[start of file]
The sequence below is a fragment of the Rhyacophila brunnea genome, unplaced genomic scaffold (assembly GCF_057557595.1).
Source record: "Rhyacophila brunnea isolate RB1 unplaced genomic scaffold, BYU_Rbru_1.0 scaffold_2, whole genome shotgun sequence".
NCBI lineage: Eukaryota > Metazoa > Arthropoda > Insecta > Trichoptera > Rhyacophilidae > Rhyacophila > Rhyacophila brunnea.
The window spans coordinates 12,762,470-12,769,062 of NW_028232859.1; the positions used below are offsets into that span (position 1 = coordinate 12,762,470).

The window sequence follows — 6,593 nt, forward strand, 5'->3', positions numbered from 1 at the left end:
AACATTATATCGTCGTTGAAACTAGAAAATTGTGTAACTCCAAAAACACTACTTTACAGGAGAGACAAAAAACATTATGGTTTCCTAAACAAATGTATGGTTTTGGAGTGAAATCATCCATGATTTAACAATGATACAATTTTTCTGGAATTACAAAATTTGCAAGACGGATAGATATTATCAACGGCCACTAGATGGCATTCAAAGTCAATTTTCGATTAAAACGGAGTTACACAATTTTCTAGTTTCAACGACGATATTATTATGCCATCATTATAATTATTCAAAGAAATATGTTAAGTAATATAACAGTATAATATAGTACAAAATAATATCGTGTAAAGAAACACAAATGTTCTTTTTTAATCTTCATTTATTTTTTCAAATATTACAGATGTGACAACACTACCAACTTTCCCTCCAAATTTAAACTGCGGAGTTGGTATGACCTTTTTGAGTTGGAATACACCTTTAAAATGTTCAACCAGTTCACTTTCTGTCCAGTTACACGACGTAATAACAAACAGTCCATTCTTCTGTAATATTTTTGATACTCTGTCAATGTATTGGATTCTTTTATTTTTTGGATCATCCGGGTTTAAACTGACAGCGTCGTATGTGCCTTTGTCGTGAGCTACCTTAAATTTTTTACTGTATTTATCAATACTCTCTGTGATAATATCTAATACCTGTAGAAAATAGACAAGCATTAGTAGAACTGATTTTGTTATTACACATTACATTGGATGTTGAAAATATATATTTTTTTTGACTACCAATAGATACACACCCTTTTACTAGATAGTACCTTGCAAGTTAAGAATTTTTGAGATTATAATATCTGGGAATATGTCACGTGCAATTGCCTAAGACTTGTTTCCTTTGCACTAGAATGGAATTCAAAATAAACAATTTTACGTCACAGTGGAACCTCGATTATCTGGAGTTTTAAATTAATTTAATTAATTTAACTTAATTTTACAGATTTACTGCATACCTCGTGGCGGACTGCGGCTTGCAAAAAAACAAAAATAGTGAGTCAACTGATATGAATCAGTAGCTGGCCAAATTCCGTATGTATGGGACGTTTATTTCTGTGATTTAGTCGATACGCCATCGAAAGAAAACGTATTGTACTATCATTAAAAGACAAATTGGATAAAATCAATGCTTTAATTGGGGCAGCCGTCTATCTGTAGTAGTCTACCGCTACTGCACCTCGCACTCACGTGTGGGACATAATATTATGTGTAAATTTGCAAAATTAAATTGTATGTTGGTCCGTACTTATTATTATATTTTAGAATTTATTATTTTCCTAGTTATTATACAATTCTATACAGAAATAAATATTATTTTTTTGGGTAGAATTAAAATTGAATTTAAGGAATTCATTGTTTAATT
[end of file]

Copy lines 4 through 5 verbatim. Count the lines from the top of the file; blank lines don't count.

The window spans coordinates 12,762,470-12,769,062 of NW_028232859.1; the positions used below are offsets into that span (position 1 = coordinate 12,762,470).

The window sequence follows — 6,593 nt, forward strand, 5'->3', positions numbered from 1 at the left end: